Apr 10, 2010 3:38 PM BDPAFoundation BDPAFoundation  says:

My observation is that the racism in our society and within the information technology industry isn't subtle.   Any nation that still celebrates Confederate History Month simply isn't a nation that has ultimate respect for its citizens of African descent.

I had breakfast meeting with the two young African American men that founded the Blacks in Technology website.  They were both driven to create the site based on the lack of diversity at recent statewide Linux conferences and lack of diversity within the IT departments where they worked.   They hope to use their 'social network' platform to bring Blacks in Technology together.

I hope that they do well in their endeavor.   I encouraged them to find a way to form a strategic alliance with an existing organization such as BDPA.

peace,  Wayne

Apr 12, 2010 7:19 PM Ron Ron  says: in response to BDPAFoundation

Don - your article has a lot of "meat" to it that cause people to reflect on many things. I am not black, but am part Irish - which brings me to why I'm responding to Wayne's post. He criticizes the fact there is a Confederate History Month, but fails to mention that ther is also a Black History Month. Without going into a history lesson, Wayne (and most Americans) has obiviously taken the stereo-typical view of the Confederate States of America and the war between the North and South. It ultimately was NOT about slavery Wayne - it was about States rights. But, I digress - my main point in responding is to ask thiese questions: Where is the Irish History Month? the American History Month? the Chinese History Month? All of these nationalities were suppressed, mistreated, pretty much enslaved to work the dirtiest, hardest jobs around for virtually no pay what-so-ever. Since this is a forum where it's supposed to be where people can freely express themselves - I feel very slighted that my Irish ancestors have been ignored. If there is a Black History Month, then I think there should also be a Irish History Month. The Irish played a huge part in the formation and expansion of this country. The American Inidans should be honored as well - and the Chinese, on the West coast were pretty much enslaved and forced to do the dirty work as well - like lay the rails for the railroads that were so critical to this nation's expansion and success.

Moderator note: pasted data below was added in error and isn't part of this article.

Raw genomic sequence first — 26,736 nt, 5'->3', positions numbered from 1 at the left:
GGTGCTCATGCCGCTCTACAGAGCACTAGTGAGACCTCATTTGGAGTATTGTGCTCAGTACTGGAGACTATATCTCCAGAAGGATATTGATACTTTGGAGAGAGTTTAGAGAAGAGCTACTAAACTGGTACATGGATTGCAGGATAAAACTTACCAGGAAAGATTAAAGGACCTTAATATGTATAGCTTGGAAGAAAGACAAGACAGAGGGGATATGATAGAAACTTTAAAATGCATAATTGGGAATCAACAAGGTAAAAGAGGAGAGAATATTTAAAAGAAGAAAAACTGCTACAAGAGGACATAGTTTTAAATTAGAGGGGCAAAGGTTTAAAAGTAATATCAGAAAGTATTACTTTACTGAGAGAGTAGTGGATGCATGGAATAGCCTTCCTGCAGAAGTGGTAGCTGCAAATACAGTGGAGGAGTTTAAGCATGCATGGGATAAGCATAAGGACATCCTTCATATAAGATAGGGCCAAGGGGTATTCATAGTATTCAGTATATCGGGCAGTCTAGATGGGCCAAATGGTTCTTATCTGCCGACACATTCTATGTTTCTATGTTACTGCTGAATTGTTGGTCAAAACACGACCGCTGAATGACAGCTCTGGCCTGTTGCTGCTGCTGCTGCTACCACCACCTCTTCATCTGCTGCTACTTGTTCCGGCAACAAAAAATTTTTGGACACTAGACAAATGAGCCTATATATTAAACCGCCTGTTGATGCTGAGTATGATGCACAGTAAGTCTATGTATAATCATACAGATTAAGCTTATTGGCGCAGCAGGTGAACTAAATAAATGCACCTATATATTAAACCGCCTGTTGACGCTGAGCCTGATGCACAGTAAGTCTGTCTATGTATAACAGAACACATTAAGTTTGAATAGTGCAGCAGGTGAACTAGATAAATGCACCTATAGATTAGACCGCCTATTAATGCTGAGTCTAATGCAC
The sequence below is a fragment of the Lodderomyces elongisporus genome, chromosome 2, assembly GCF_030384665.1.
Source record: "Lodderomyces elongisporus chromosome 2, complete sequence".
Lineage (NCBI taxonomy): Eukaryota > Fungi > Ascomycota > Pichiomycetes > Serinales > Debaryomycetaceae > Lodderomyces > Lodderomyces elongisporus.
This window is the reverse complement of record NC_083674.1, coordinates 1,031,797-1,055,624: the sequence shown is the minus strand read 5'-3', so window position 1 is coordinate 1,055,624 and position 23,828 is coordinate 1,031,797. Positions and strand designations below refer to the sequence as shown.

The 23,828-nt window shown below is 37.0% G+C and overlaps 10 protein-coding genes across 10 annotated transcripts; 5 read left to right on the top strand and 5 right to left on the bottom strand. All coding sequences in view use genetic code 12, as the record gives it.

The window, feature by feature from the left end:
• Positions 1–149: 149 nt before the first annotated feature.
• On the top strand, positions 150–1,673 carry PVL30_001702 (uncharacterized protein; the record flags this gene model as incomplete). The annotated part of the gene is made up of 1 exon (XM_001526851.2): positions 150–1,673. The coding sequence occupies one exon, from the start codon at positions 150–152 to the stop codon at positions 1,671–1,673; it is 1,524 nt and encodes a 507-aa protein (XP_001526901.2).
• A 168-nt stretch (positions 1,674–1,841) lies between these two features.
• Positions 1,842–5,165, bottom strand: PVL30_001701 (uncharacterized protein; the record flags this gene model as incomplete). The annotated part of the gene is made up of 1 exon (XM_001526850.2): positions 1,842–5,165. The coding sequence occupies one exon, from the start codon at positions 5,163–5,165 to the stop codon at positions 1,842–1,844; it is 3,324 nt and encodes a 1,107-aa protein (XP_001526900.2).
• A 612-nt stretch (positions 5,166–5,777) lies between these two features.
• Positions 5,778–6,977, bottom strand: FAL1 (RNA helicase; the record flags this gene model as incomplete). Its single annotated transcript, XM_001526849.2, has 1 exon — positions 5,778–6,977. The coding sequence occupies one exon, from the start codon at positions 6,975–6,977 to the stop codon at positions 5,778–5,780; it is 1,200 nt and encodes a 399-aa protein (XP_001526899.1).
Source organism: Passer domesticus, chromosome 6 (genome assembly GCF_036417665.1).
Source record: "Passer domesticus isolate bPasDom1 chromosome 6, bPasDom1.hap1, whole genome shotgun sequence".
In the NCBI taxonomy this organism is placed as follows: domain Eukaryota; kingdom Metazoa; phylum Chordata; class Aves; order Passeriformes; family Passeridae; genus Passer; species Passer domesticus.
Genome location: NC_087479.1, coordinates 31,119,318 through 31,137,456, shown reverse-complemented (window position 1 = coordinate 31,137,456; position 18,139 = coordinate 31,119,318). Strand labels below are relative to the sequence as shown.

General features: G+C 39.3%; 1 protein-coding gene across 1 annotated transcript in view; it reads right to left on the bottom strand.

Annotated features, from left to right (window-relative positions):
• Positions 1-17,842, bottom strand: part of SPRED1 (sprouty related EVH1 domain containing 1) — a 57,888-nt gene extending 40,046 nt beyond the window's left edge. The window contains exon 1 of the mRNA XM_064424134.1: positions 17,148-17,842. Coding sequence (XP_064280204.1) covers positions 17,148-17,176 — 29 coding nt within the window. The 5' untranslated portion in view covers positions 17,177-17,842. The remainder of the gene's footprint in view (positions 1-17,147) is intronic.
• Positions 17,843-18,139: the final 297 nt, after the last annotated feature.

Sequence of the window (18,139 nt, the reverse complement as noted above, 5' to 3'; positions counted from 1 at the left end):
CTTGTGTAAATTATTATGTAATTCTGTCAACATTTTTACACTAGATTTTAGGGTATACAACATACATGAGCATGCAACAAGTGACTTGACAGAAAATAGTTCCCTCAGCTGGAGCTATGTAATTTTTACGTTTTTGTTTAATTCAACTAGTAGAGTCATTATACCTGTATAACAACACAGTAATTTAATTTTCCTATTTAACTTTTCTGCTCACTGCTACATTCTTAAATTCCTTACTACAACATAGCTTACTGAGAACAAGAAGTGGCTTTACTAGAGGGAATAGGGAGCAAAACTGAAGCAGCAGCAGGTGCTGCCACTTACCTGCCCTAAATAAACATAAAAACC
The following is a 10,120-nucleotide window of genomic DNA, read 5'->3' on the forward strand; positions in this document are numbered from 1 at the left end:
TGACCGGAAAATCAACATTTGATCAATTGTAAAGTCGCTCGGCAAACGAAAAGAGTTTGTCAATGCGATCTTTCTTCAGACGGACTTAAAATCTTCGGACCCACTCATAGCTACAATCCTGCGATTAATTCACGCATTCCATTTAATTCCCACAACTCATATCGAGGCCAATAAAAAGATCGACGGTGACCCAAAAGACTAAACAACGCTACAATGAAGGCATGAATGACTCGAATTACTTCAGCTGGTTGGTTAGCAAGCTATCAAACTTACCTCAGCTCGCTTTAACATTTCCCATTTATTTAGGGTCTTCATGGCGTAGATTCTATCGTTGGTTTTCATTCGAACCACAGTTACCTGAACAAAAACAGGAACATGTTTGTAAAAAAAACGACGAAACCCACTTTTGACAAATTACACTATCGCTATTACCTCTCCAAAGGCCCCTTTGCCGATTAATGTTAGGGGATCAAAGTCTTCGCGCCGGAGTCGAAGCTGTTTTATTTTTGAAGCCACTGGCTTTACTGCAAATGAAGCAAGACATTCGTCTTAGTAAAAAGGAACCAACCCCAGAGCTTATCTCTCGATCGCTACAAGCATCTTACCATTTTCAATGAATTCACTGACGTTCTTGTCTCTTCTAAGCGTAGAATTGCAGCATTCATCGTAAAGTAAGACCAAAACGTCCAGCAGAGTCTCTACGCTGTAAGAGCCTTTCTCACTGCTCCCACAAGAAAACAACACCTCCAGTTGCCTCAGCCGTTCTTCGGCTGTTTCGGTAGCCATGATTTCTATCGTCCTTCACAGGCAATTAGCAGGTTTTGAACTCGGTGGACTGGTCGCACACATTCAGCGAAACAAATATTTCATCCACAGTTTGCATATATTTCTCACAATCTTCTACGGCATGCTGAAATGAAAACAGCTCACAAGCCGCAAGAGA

So, Wayne, are you willing to ask your representatives to sponsor a bill for these great Americans to get their own "month of recognition"?